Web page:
Red Cross knew of Nazi death camps, records show

WASHINGTON — The International Committee of the Red Cross has released World War II documents showing the organization knew about the persecution of Jews in Nazi death camps but felt powerless to speak out.

One of the most startling revelations contained in the records is that the Nazis agreed to let Red Cross workers into German concentration camps in March 1945 to try to ensure the prisoners' safety.

Relief workers took advantage of the disarray within the Nazi regime weeks before its defeat, pleading with concentration camp commanders to allow them access to Jewish inmates, according to the documents, which were given to the U.S. Holocaust Memorial Museum last week.

But the arrangement prevented the Red Cross from removing prisoners.

After 18 months of prodding from Holocaust museum officials, the Red Cross recently agreed to change a long-standing policy and open up its wartime records to the public.

The 25,000 microfilmed pages turned over to the museum contain Red Cross workers' firsthand accounts of Nazi atrocities.

Red Cross workers "are the most credible witnesses to these crimes," Miles Lerman, chairman of the U.S. Holocaust Memorial Council, said at a ceremony marking release of the documents.

"Your representatives were permitted into the camps and you saw the unbelievable and recorded it and kept it in your files."

The Red Cross has long acknowledged that it knew about the Nazi persecution of Jews.

But the organization has maintained that if it had disclosed that knowledge during World War II, its ability to monitor prisoner-of-war camps on both sides would have been compromised.

"The International Committee of the Red Cross has shared responsibility for the silence of the world community," said Georges Willemin, the organization's archivist. "Could we have gone further? Could we have done more? I don't know."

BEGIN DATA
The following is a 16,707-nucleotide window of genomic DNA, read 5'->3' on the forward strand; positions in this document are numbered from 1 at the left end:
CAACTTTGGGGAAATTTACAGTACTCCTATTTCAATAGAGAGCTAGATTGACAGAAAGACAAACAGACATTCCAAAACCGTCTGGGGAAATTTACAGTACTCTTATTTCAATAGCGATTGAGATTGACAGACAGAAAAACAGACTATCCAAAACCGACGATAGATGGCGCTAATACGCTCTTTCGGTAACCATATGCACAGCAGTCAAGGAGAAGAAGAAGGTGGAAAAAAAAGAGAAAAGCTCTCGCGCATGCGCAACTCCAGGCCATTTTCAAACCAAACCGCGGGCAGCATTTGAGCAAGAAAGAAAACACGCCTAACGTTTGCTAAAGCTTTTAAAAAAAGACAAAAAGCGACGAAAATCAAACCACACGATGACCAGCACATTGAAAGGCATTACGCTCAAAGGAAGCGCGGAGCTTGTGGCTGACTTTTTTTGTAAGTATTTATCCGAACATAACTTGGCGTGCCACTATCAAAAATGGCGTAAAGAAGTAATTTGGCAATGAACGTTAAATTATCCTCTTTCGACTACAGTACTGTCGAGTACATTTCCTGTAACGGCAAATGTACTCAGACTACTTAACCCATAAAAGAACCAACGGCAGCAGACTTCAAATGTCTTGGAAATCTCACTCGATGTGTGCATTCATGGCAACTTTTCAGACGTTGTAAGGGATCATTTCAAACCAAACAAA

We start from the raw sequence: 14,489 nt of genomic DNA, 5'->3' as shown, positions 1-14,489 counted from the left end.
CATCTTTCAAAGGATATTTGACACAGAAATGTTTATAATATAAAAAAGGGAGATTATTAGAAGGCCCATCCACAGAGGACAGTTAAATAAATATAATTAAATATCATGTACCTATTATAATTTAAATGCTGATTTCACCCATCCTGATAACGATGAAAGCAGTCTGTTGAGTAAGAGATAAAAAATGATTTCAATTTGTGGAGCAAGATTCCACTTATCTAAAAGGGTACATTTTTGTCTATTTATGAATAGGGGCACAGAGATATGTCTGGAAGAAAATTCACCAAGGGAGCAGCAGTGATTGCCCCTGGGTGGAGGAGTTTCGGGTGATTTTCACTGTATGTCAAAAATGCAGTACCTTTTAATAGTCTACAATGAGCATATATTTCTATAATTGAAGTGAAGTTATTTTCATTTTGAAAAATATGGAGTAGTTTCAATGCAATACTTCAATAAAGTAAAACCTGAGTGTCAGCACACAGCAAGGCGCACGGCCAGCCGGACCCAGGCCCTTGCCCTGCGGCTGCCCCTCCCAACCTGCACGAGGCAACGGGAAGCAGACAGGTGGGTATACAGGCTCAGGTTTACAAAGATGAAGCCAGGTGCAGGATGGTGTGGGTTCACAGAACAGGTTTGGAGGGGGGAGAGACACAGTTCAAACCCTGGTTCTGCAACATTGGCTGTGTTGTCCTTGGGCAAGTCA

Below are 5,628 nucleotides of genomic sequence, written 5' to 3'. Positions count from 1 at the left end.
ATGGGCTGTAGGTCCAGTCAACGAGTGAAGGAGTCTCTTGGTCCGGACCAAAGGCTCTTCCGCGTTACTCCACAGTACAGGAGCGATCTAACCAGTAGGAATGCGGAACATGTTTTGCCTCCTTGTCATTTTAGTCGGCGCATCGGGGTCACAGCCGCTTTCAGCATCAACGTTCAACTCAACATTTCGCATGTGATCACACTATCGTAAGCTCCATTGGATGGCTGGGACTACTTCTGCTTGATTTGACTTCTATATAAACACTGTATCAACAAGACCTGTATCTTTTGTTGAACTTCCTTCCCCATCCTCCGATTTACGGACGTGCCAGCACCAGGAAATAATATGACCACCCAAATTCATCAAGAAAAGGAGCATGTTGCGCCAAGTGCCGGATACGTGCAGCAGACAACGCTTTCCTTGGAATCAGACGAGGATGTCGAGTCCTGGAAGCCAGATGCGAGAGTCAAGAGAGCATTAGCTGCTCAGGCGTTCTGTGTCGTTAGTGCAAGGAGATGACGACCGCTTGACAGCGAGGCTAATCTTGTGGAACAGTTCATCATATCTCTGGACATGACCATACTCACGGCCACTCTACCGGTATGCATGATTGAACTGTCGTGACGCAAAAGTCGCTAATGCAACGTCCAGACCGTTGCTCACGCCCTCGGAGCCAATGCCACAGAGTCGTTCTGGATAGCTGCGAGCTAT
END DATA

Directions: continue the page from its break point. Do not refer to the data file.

Lerman said the documents would help answer that question, adding, "How can one be satisfied when a world perished while the other half of the world looked on?"

When asked why it took the Red Cross more than 50 years to make the records available, Willemin said, "It takes time to face your own history."

The decision to release the records, he added, "was an important change for an organization that through its history has been inclined to protect the privacy of its records so as not to run any risk of impairing its humanitarian work and its reputation for impartiality and neutrality."

Museum officials have so far only superficially examined the Red Cross records, which are expected to provide details on rescue missions, visits to concentration camps and ghettos, deportation operations and Jewish emigration during and after the war.

The documents will be available at the Holocaust museum and on the World Wide Web early this year. Copies will also be kept at Yad Vashem in Jerusalem and at the Center for Jewish Documentation in Paris.